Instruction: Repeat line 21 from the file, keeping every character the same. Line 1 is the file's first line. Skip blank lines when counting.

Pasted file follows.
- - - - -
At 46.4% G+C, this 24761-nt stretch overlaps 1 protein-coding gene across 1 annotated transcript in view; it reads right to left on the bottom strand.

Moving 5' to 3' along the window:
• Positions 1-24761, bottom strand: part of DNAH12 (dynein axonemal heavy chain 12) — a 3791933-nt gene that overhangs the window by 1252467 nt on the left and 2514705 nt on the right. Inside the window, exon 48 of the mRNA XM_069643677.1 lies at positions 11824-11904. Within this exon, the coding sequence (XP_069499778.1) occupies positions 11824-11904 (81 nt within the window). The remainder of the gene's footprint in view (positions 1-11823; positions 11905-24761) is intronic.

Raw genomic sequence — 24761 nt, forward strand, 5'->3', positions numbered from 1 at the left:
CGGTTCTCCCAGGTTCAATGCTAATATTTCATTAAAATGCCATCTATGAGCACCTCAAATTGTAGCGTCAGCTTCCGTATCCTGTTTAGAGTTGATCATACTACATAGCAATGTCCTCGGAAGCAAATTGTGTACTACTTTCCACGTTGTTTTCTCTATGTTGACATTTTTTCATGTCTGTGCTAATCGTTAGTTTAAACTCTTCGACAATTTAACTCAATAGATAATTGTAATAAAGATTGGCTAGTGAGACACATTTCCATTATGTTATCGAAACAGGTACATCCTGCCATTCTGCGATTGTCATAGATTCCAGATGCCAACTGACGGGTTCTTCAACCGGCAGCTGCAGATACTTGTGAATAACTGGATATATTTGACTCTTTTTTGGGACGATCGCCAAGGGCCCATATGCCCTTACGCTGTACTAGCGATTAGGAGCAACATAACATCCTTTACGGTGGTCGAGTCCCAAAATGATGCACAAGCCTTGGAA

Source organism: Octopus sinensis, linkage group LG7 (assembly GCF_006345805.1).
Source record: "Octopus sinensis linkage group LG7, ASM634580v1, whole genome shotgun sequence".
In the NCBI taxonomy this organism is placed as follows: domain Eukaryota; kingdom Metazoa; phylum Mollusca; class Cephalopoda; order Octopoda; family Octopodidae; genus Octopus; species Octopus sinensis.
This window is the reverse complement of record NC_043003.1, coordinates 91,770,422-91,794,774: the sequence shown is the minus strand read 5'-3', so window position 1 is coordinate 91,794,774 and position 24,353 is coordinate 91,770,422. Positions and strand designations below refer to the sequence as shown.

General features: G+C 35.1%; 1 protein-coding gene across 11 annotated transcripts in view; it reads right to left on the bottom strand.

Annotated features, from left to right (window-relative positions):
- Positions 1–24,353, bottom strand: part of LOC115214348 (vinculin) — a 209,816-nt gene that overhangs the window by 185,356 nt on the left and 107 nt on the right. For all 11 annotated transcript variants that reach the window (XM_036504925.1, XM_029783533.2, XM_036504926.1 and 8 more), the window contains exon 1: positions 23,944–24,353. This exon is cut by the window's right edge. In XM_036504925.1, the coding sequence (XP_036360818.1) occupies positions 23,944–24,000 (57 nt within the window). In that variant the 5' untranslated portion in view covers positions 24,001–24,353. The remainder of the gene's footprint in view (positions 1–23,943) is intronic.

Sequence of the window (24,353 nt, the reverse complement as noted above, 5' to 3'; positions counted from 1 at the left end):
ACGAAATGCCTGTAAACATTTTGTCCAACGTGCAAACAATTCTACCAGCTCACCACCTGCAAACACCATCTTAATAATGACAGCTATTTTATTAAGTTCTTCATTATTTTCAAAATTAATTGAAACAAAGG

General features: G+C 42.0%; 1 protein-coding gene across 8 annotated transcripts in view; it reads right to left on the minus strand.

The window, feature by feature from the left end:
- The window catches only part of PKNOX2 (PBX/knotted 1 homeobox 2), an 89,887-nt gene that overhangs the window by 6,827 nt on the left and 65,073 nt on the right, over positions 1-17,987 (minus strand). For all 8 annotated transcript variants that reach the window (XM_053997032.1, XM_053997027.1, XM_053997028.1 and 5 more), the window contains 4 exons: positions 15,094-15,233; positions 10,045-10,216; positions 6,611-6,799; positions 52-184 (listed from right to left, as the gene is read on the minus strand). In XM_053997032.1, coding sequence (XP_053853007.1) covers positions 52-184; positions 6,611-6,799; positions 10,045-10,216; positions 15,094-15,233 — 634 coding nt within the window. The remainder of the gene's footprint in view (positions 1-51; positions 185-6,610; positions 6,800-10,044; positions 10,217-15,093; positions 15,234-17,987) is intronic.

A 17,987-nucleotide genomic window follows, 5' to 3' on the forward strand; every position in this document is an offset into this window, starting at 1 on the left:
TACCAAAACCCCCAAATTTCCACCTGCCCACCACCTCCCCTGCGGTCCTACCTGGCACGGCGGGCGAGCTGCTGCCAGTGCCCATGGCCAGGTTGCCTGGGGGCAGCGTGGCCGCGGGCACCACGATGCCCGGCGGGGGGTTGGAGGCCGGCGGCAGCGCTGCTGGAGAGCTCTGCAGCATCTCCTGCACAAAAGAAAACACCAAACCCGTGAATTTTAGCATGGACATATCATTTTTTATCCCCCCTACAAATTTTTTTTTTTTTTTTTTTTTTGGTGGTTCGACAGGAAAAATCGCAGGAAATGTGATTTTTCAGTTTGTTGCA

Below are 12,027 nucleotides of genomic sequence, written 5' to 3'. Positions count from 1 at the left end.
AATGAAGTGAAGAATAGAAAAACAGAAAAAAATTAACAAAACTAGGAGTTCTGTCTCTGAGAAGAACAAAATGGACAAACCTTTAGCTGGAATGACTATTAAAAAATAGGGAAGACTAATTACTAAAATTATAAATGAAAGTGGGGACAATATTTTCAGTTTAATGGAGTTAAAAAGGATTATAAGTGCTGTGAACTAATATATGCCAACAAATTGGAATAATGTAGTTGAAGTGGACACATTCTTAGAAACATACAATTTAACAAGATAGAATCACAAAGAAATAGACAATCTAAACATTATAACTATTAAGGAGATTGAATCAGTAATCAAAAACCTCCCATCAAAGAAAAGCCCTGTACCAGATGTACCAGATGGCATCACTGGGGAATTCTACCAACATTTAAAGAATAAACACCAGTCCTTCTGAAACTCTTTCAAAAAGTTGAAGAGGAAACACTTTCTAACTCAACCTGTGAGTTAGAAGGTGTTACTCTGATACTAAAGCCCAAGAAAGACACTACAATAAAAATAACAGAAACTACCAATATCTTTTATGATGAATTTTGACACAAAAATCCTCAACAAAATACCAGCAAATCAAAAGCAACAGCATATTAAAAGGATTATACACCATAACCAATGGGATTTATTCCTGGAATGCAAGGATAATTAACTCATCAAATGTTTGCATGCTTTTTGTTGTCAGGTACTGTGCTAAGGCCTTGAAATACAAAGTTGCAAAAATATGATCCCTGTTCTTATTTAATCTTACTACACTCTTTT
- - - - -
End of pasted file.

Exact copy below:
AATGAAGTGAAGAATAGAAAAACAGAAAAAAATTAACAAAACTAGGAGTTCTGTCTCTGAGAAGAACAAAATGGACAAACCTTTAGCTGGAATGACTATTAAAAAATAGGGAAGACTAATTACTAAAATTATAAATGAAAGTGGGGACAATATTTTCAGTTTAATGGAGTTAAAAAGGATTATAAGTGCTGTGAACTAATATATGCCAACAAATTGGAATAATGTAGTTGAAGTGGACACATTCTTAGAAACATACAATTTAACAAGATAGAATCACAAAGAAATAGACAATCTAAACATTATAACTATTAAGGAGATTGAATCAGTAATCAAAAACCTCCCATCAAAGAAAAGCCCTGTACCAGATGTACCAGATGGCATCACTGGGGAATTCTACCAACATTTAAAGAATAAACACCAGTCCTTCTGAAACTCTTTCAAAAAGTTGAAGAGGAAACACTTTCTAACTCAACCTGTGAGTTAGAAGGTGTTACTCTGATACTAAAGCCCAAGAAAGACACTACAATAAAAATAACAGAAACTACCAATATCTTTTATGATGAATTTTGACACAAAAATCCTCAACAAAATACCAGCAAATCAAAAGCAACAGCATATTAAAAGGATTATACACCATAACCAATGGGATTTATTCCTGGAATGCAAGGATAATTAACTCATCAAATGTTTGCATGCTTTTTGTTGTCAGGTACTGTGCTAAGGCCTTGAAATACAAAGTTGCAAAAATATGATCCCTGTTCTTATTTAATCTTACTACACTCTTTT